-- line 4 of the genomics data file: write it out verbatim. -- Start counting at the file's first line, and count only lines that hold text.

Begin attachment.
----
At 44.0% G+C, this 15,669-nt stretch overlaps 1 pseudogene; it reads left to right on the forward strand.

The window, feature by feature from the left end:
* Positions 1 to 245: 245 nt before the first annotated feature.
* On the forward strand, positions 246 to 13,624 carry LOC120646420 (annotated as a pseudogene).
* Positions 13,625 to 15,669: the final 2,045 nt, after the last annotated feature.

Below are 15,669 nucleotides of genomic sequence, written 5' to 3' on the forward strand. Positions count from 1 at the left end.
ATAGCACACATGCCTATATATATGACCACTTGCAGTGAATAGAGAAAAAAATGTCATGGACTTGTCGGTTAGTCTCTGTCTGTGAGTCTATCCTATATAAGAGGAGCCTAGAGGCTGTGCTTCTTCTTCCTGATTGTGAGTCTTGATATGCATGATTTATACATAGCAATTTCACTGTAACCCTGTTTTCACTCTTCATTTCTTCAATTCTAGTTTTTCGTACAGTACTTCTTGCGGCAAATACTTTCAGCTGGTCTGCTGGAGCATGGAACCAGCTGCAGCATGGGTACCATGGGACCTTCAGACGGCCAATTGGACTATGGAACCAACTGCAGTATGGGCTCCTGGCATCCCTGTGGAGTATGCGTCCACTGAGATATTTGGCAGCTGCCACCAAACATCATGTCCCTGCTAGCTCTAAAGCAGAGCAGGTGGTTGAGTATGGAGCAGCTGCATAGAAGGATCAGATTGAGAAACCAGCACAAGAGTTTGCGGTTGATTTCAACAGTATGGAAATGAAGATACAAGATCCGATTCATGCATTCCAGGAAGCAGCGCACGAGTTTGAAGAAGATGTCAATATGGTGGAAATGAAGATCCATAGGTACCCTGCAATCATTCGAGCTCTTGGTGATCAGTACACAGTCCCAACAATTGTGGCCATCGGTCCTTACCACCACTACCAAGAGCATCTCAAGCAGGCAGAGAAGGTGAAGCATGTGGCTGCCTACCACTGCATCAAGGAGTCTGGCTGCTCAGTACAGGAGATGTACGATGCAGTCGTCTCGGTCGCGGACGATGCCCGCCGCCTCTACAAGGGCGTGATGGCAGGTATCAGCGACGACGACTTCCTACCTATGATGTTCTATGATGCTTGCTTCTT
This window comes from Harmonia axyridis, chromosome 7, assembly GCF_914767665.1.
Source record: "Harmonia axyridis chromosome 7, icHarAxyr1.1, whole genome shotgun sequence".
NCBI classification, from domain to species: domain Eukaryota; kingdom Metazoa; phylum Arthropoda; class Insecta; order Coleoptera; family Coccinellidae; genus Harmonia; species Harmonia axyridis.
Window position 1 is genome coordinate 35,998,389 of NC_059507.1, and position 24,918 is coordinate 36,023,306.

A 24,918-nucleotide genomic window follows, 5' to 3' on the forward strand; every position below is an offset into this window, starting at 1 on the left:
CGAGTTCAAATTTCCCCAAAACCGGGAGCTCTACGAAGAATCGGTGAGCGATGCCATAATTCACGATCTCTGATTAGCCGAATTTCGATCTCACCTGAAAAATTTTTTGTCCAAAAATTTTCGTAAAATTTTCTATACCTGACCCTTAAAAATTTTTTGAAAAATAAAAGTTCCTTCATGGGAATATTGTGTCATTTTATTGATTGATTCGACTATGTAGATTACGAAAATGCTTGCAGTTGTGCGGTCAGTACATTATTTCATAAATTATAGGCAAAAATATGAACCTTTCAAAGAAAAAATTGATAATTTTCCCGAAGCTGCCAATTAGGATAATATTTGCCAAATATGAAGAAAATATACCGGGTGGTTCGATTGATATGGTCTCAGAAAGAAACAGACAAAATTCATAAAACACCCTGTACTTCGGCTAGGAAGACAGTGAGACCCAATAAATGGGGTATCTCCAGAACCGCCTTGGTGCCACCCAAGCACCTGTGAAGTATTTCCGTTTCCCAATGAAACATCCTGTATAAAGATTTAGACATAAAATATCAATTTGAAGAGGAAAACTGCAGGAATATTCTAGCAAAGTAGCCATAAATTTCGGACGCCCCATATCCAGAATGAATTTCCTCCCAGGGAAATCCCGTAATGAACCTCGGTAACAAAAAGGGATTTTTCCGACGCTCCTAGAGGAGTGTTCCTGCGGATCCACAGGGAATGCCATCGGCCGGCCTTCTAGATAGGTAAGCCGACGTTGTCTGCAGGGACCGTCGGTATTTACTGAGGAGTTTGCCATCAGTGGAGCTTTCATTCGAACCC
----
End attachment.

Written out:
* On the forward strand, positions 246 to 13,624 carry LOC120646420 (annotated as a pseudogene).